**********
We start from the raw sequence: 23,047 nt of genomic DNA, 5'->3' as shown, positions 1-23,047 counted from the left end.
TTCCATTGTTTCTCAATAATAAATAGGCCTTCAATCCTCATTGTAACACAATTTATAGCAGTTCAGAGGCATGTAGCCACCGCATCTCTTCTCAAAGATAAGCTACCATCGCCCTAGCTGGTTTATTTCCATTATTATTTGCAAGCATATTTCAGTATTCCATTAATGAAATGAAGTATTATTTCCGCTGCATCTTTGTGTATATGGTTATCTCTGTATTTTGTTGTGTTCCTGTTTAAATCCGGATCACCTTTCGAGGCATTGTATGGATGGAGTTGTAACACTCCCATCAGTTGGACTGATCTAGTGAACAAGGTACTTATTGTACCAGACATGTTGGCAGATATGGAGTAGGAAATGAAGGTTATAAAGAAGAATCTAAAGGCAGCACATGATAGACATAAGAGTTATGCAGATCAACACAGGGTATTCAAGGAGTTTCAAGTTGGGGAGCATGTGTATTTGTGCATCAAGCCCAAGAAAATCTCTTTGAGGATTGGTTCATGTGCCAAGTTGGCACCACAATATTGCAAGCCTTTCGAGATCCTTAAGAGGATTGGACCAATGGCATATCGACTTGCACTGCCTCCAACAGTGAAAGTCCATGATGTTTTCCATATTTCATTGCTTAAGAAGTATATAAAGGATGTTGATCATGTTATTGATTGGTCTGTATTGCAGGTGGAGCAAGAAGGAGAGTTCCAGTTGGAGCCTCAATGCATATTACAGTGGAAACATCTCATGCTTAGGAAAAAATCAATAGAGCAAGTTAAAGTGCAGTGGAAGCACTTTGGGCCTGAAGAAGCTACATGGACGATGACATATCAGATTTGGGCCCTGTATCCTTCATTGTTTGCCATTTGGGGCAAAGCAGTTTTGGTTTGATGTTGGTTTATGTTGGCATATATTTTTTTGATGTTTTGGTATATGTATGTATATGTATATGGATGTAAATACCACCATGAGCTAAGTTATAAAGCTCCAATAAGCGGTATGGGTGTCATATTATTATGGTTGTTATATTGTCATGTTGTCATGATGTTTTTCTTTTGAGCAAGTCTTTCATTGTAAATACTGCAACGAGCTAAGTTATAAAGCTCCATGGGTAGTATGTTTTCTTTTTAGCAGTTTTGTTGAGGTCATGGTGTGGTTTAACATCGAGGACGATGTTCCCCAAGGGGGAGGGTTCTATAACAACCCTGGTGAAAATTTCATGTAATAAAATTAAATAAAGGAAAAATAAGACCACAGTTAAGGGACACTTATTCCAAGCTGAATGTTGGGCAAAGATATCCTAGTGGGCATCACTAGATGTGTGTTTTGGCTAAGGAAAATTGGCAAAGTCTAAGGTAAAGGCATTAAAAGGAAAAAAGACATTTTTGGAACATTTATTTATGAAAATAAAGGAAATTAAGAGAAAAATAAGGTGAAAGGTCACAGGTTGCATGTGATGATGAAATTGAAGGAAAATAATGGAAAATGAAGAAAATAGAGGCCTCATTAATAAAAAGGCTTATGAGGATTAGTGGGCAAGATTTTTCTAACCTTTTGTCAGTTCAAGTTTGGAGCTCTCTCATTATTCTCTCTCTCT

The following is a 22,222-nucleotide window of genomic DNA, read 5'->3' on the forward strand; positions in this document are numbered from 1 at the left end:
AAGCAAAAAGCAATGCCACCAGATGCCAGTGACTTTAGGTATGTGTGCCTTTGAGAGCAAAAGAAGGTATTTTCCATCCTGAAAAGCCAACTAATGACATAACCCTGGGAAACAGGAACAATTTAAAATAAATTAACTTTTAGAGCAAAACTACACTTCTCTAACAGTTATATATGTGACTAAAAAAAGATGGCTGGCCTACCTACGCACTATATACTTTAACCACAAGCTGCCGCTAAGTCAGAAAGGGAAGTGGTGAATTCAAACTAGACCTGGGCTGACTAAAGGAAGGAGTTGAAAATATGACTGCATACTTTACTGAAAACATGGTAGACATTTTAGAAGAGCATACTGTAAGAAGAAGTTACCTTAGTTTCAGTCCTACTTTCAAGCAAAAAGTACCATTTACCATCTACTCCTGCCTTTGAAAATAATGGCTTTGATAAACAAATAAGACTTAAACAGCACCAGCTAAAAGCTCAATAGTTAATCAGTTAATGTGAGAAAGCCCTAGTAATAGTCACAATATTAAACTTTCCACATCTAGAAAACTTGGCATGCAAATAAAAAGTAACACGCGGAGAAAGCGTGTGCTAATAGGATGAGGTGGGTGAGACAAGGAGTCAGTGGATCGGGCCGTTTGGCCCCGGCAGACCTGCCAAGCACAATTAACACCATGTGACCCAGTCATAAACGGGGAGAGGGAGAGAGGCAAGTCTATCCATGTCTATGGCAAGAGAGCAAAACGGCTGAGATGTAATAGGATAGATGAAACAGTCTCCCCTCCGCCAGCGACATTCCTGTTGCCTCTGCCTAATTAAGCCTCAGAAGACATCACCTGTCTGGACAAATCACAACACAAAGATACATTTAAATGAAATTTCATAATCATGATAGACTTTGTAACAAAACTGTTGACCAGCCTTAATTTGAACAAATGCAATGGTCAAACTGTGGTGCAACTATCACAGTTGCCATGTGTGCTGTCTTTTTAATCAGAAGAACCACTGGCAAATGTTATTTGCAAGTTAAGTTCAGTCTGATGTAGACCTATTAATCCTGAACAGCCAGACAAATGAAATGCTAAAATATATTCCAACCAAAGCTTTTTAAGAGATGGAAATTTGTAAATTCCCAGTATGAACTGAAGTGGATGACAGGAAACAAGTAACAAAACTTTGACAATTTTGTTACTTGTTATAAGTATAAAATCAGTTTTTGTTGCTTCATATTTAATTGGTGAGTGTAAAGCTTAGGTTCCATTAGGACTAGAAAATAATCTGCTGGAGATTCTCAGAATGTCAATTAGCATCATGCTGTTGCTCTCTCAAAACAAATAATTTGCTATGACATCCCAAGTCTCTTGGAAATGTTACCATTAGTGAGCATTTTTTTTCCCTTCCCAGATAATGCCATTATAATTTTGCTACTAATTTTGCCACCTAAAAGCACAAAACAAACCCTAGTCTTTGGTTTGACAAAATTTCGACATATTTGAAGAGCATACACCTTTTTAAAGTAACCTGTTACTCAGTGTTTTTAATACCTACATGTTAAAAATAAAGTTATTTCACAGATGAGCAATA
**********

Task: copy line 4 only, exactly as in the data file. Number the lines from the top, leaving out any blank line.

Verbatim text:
AAGCAAAAAGCAATGCCACCAGATGCCAGTGACTTTAGGTATGTGTGCCTTTGAGAGCAAAAGAAGGTATTTTCCATCCTGAAAAGCCAACTAATGACATAACCCTGGGAAACAGGAACAATTTAAAATAAATTAACTTTTAGAGCAAAACTACACTTCTCTAACAGTTATATATGTGACTAAAAAAAGATGGCTGGCCTACCTACGCACTATATACTTTAACCACAAGCTGCCGCTAAGTCAGAAAGGGAAGTGGTGAATTCAAACTAGACCTGGGCTGACTAAAGGAAGGAGTTGAAAATATGACTGCATACTTTACTGAAAACATGGTAGACATTTTAGAAGAGCATACTGTAAGAAGAAGTTACCTTAGTTTCAGTCCTACTTTCAAGCAAAAAGTACCATTTACCATCTACTCCTGCCTTTGAAAATAATGGCTTTGATAAACAAATAAGACTTAAACAGCACCAGCTAAAAGCTCAATAGTTAATCAGTTAATGTGAGAAAGCCCTAGTAATAGTCACAATATTAAACTTTCCACATCTAGAAAACTTGGCATGCAAATAAAAAGTAACACGCGGAGAAAGCGTGTGCTAATAGGATGAGGTGGGTGAGACAAGGAGTCAGTGGATCGGGCCGTTTGGCCCCGGCAGACCTGCCAAGCACAATTAACACCATGTGACCCAGTCATAAACGGGGAGAGGGAGAGAGGCAAGTCTATCCATGTCTATGGCAAGAGAGCAAAACGGCTGAGATGTAATAGGATAGATGAAACAGTCTCCCCTCCGCCAGCGACATTCCTGTTGCCTCTGCCTAATTAAGCCTCAGAAGACATCACCTGTCTGGACAAATCACAACACAAAGATACATTTAAATGAAATTTCATAATCATGATAGACTTTGTAACAAAACTGTTGACCAGCCTTAATTTGAACAAATGCAATGGTCAAACTGTGGTGCAACTATCACAGTTGCCATGTGTGCTGTCTTTTTAATCAGAAGAACCACTGGCAAATGTTATTTGCAAGTTAAGTTCAGTCTGATGTAGACCTATTAATCCTGAACAGCCAGACAAATGAAATGCTAAAATATATTCCAACCAAAGCTTTTTAAGAGATGGAAATTTGTAAATTCCCAGTATGAACTGAAGTGGATGACAGGAAACAAGTAACAAAACTTTGACAATTTTGTTACTTGTTATAAGTATAAAATCAGTTTTTGTTGCTTCATATTTAATTGGTGAGTGTAAAGCTTAGGTTCCATTAGGACTAGAAAATAATCTGCTGGAGATTCTCAGAATGTCAATTAGCATCATGCTGTTGCTCTCTCAAAACAAATAATTTGCTATGACATCCCAAGTCTCTTGGAAATGTTACCATTAGTGAGCATTTTTTTTCCCTTCCCAGATAATGCCATTATAATTTTGCTACTAATTTTGCCACCTAAAAGCACAAAACAAACCCTAGTCTTTGGTTTGACAAAATTTCGACATATTTGAAGAGCATACACCTTTTTAAAGTAACCTGTTACTCAGTGTTTTTAATACCTACATGTTAAAAATAAAGTTATTTCACAGATGAGCAATA